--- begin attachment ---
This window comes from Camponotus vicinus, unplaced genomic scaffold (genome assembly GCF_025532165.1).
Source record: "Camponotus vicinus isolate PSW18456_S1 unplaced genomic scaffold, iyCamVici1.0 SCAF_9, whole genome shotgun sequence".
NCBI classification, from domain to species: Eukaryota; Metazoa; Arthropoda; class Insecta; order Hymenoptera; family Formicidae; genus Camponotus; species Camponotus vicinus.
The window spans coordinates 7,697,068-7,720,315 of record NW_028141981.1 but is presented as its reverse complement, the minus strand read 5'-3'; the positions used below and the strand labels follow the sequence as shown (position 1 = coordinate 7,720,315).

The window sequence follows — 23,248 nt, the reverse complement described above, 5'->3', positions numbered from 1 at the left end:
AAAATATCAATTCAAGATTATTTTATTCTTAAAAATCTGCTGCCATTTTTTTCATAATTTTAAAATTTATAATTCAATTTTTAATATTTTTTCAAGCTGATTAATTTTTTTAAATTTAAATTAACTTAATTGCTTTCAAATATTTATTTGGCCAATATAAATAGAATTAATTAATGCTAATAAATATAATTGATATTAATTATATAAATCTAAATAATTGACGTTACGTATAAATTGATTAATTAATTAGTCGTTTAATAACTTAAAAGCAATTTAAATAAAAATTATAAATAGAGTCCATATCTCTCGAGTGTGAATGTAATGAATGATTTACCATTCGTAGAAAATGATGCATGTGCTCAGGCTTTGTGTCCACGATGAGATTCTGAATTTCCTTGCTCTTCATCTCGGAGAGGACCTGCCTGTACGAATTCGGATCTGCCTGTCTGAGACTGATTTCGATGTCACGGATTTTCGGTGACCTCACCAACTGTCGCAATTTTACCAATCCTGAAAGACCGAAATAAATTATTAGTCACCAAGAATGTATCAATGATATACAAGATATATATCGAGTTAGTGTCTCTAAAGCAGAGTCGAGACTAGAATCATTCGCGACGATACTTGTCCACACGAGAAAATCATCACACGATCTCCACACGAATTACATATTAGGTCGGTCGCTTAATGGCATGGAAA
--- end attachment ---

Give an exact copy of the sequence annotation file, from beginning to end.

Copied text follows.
This window comes from Camponotus vicinus, unplaced genomic scaffold (genome assembly GCF_025532165.1).
Source record: "Camponotus vicinus isolate PSW18456_S1 unplaced genomic scaffold, iyCamVici1.0 SCAF_9, whole genome shotgun sequence".
NCBI classification, from domain to species: Eukaryota; Metazoa; Arthropoda; class Insecta; order Hymenoptera; family Formicidae; genus Camponotus; species Camponotus vicinus.
The window spans coordinates 7,697,068-7,720,315 of record NW_028141981.1 but is presented as its reverse complement, the minus strand read 5'-3'; the positions used below and the strand labels follow the sequence as shown (position 1 = coordinate 7,720,315).

The window sequence follows — 23,248 nt, the reverse complement described above, 5'->3', positions numbered from 1 at the left end:
AAAATATCAATTCAAGATTATTTTATTCTTAAAAATCTGCTGCCATTTTTTTCATAATTTTAAAATTTATAATTCAATTTTTAATATTTTTTCAAGCTGATTAATTTTTTTAAATTTAAATTAACTTAATTGCTTTCAAATATTTATTTGGCCAATATAAATAGAATTAATTAATGCTAATAAATATAATTGATATTAATTATATAAATCTAAATAATTGACGTTACGTATAAATTGATTAATTAATTAGTCGTTTAATAACTTAAAAGCAATTTAAATAAAAATTATAAATAGAGTCCATATCTCTCGAGTGTGAATGTAATGAATGATTTACCATTCGTAGAAAATGATGCATGTGCTCAGGCTTTGTGTCCACGATGAGATTCTGAATTTCCTTGCTCTTCATCTCGGAGAGGACCTGCCTGTACGAATTCGGATCTGCCTGTCTGAGACTGATTTCGATGTCACGGATTTTCGGTGACCTCACCAACTGTCGCAATTTTACCAATCCTGAAAGACCGAAATAAATTATTAGTCACCAAGAATGTATCAATGATATACAAGATATATATCGAGTTAGTGTCTCTAAAGCAGAGTCGAGACTAGAATCATTCGCGACGATACTTGTCCACACGAGAAAATCATCACACGATCTCCACACGAATTACATATTAGGTCGGTCGCTTAATGGCATGGAAA